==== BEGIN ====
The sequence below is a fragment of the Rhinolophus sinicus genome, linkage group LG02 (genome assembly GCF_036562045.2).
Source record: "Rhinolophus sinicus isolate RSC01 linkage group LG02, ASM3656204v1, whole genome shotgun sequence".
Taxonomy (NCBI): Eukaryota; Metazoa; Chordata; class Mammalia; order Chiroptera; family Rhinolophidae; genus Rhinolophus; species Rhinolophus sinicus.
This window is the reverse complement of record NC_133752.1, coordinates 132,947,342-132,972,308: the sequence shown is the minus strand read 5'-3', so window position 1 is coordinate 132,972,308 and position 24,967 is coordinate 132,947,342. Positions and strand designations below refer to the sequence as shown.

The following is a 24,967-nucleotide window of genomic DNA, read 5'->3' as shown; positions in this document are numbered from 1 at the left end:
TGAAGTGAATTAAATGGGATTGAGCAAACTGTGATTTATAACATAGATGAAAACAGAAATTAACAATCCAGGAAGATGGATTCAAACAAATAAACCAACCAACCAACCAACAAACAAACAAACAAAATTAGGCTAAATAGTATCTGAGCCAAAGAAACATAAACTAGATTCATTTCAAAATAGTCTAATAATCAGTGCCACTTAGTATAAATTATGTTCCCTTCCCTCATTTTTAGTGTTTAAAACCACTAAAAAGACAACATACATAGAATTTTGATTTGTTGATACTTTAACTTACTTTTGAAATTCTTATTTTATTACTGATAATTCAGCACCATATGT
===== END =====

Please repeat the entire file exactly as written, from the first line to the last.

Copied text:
The sequence below is a fragment of the Rhinolophus sinicus genome, linkage group LG02 (genome assembly GCF_036562045.2).
Source record: "Rhinolophus sinicus isolate RSC01 linkage group LG02, ASM3656204v1, whole genome shotgun sequence".
Taxonomy (NCBI): Eukaryota; Metazoa; Chordata; class Mammalia; order Chiroptera; family Rhinolophidae; genus Rhinolophus; species Rhinolophus sinicus.
This window is the reverse complement of record NC_133752.1, coordinates 132,947,342-132,972,308: the sequence shown is the minus strand read 5'-3', so window position 1 is coordinate 132,972,308 and position 24,967 is coordinate 132,947,342. Positions and strand designations below refer to the sequence as shown.

The following is a 24,967-nucleotide window of genomic DNA, read 5'->3' as shown; positions in this document are numbered from 1 at the left end:
TGAAGTGAATTAAATGGGATTGAGCAAACTGTGATTTATAACATAGATGAAAACAGAAATTAACAATCCAGGAAGATGGATTCAAACAAATAAACCAACCAACCAACCAACAAACAAACAAACAAAATTAGGCTAAATAGTATCTGAGCCAAAGAAACATAAACTAGATTCATTTCAAAATAGTCTAATAATCAGTGCCACTTAGTATAAATTATGTTCCCTTCCCTCATTTTTAGTGTTTAAAACCACTAAAAAGACAACATACATAGAATTTTGATTTGTTGATACTTTAACTTACTTTTGAAATTCTTATTTTATTACTGATAATTCAGCACCATATGT